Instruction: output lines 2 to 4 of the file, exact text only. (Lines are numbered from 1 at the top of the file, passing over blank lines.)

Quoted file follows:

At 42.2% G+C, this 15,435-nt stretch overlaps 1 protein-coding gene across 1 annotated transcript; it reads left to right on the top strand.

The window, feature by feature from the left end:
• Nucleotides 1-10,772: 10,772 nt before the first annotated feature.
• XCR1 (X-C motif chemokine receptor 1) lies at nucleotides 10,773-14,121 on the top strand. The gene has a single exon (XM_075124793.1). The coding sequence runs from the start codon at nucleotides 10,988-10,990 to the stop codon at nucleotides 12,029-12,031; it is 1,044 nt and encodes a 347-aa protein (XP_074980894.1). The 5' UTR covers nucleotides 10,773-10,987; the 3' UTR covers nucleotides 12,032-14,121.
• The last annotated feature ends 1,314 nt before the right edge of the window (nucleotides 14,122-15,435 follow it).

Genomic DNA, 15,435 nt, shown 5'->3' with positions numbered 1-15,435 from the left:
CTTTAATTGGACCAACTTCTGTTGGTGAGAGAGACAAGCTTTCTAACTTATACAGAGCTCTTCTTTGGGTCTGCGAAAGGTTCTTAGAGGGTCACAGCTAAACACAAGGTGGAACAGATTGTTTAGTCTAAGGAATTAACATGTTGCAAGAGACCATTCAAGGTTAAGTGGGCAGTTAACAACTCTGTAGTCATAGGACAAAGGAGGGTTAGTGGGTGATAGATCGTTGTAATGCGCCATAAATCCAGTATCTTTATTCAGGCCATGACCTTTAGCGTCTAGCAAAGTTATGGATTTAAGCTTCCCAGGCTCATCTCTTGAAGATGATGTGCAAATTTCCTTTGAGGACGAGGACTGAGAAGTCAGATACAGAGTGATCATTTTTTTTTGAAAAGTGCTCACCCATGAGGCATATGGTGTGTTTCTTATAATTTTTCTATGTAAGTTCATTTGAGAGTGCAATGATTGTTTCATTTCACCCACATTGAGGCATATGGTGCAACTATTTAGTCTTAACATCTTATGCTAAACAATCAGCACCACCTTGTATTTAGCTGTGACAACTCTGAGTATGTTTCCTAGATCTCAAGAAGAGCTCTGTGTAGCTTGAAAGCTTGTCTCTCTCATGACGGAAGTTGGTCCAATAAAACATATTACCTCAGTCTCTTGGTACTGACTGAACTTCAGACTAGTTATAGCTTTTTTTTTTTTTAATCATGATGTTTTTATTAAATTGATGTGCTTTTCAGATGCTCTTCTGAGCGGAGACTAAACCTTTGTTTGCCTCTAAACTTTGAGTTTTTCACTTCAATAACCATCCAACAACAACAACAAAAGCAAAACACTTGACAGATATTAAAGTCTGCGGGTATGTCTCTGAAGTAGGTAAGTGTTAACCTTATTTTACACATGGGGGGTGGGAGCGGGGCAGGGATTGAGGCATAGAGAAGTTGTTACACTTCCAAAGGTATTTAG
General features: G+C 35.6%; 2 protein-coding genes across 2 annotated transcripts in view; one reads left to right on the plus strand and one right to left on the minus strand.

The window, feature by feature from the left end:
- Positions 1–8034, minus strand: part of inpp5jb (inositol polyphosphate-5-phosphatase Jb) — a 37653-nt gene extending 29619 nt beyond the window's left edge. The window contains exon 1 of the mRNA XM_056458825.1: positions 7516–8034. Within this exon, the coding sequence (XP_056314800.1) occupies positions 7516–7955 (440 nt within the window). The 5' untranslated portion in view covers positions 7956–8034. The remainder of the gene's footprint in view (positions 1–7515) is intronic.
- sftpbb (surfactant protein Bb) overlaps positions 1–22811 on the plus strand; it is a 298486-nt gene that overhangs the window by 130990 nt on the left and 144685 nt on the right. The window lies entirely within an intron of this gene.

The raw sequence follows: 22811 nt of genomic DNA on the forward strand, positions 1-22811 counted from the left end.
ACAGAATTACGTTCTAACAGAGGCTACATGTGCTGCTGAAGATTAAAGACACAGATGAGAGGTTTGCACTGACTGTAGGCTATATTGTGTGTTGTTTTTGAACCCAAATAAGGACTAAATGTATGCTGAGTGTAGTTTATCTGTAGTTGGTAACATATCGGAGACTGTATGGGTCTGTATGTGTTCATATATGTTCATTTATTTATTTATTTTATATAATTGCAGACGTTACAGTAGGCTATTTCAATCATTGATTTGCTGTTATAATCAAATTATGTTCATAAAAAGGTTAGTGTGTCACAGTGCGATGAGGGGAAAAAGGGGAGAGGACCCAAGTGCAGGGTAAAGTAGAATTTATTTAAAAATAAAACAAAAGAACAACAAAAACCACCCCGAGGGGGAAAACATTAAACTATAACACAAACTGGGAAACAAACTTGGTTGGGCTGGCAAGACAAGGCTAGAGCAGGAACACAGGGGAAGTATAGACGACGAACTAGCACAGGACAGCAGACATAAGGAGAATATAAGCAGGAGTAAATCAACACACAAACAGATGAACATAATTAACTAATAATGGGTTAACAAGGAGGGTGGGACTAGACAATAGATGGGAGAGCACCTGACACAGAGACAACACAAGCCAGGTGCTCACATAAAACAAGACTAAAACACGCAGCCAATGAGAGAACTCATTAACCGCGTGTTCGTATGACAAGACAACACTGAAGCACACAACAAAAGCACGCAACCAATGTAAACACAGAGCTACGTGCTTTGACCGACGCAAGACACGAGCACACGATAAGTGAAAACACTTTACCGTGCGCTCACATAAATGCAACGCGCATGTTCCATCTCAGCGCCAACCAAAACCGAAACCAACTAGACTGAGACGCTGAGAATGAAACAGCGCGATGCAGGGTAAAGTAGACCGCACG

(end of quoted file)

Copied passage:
The window, feature by feature from the left end:
• Nucleotides 1-10,772: 10,772 nt before the first annotated feature.
• XCR1 (X-C motif chemokine receptor 1) lies at nucleotides 10,773-14,121 on the top strand. The gene has a single exon (XM_075124793.1). The coding sequence runs from the start codon at nucleotides 10,988-10,990 to the stop codon at nucleotides 12,029-12,031; it is 1,044 nt and encodes a 347-aa protein (XP_074980894.1). The 5' UTR covers nucleotides 10,773-10,987; the 3' UTR covers nucleotides 12,032-14,121.